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Positive symptoms are a useful predictor of aggression in schizophrenia. Although a similar pattern of abnormal brain structures related to both positive symptoms and aggression has been reported, this observation has not yet been confirmed in a single sample.
To study the association between positive symptoms and aggression in schizophrenia on a neurobiological level, a prospective meta-analytic approach was employed to analyze harmonized structural neuroimaging data from 10 research centers worldwide. We analyzed brain MRI scans from 902 individuals with a primary diagnosis of schizophrenia and 952 healthy controls.
The result identified a widespread cortical thickness reduction in schizophrenia compared to their controls. Two separate meta-regression analyses revealed that a common pattern of reduced cortical gray matter thickness within the left lateral temporal lobe and right midcingulate cortex was significantly associated with both positive symptoms and aggression.
These findings suggested that positive symptoms such as formal thought disorder and auditory misperception, combined with cognitive impairments reflecting difficulties in deploying an adaptive control toward perceived threats, could escalate the likelihood of aggression in schizophrenia.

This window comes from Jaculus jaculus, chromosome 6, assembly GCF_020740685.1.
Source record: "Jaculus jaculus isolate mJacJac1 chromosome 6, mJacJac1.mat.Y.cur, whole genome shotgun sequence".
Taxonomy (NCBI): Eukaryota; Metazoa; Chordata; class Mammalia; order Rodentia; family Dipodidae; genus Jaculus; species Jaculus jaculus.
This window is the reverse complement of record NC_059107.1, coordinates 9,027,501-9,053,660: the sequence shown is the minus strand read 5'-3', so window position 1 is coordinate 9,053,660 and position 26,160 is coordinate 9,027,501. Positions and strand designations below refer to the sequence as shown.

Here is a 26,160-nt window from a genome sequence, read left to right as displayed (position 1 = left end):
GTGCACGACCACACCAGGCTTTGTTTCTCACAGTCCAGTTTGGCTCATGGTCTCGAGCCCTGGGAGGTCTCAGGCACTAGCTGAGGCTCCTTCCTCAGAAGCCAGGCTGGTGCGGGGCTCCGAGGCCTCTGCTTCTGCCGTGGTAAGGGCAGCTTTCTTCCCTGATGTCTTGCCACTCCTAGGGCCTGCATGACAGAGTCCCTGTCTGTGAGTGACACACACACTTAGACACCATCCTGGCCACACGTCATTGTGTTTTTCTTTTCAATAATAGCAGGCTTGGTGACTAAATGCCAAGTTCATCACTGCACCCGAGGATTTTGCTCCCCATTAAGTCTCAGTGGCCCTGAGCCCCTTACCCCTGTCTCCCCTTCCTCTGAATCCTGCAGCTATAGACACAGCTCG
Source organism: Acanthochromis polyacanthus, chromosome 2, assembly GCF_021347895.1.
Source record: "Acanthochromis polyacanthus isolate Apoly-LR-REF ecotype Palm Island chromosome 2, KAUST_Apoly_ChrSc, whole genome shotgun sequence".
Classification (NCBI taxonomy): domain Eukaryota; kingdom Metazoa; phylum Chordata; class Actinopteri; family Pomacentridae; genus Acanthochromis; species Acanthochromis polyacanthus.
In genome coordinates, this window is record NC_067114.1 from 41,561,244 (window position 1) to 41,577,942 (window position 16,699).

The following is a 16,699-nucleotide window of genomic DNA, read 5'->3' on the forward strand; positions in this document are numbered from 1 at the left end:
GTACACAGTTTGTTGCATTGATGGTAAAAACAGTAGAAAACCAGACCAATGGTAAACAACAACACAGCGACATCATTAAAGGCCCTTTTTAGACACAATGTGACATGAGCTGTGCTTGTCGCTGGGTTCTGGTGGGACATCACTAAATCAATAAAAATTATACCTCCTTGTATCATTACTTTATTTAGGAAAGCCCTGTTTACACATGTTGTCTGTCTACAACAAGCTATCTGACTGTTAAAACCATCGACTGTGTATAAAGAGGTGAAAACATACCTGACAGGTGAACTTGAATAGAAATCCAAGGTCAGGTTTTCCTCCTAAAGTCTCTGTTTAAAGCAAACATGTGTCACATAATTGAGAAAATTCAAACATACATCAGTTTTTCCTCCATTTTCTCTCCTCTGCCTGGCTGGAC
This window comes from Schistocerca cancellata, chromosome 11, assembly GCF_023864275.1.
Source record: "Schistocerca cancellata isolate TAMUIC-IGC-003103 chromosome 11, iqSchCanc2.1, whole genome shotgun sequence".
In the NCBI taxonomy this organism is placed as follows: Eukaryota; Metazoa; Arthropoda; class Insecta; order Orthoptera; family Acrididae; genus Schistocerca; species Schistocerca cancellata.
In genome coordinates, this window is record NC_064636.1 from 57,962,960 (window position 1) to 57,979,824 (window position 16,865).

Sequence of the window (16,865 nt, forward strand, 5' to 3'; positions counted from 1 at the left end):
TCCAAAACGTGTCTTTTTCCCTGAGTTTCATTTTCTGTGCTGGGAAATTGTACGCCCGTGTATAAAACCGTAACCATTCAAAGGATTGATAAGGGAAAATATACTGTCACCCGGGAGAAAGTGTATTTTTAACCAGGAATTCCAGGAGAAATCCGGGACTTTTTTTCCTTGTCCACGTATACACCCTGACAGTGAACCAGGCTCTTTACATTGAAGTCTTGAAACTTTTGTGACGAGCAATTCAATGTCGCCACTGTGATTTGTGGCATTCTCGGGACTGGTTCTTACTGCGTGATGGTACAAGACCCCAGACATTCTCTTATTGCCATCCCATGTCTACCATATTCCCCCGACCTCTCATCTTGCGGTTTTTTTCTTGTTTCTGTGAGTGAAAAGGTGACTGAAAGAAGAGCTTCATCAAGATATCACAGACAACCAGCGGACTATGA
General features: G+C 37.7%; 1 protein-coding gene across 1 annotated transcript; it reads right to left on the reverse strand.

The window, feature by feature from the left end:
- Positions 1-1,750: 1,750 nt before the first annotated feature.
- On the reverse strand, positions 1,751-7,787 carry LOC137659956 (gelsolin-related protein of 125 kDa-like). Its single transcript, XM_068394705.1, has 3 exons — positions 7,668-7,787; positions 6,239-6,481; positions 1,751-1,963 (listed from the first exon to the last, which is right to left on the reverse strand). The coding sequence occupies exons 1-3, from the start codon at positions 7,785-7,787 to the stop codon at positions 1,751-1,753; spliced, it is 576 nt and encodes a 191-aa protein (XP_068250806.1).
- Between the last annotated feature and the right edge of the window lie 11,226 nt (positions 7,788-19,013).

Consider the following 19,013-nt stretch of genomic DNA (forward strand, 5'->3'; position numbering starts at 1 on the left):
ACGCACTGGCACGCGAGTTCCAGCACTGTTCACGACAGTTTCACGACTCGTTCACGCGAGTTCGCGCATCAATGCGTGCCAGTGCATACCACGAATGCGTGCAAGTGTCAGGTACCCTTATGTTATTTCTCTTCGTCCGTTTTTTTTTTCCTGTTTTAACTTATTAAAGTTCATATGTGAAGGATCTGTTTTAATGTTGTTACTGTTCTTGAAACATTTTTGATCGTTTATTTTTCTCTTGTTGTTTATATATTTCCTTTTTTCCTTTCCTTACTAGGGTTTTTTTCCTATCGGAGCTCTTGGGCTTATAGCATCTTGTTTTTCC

Glycine regulates glutamatergic neurotransmission, and several papers have reported the relationship between glycine and schizophrenia. The dysbindin-1 (DTNBP1: dystrobrevin-binding protein 1) gene is related to glutamatergic neurotransmission and has been found to be a strong candidate gene for schizophrenia. In this study, we clarified the relationship between dysbindin, glutamate, and glycine with in vivo microdialysis methods.
We measured extracellular glycine and glutamate levels in the striatum of sandy (sdy) mice using in vivo microdialysis methods. Sdy mice express no dysbindin protein owing to a deletion in the dysbindin-1 gene. In addition, we measured changes in those amino acids after methamphetamine (METH) administration.
The basal levels of extracellular glycine and glutamate in the striatum of sdy mice were elevated. These extracellular glutamate levels decreased gradually after METH administration and were not subsequently different from those of wild-type mice.
These results suggest that dysbindin might modulate glycine and glutamate release in vivo.
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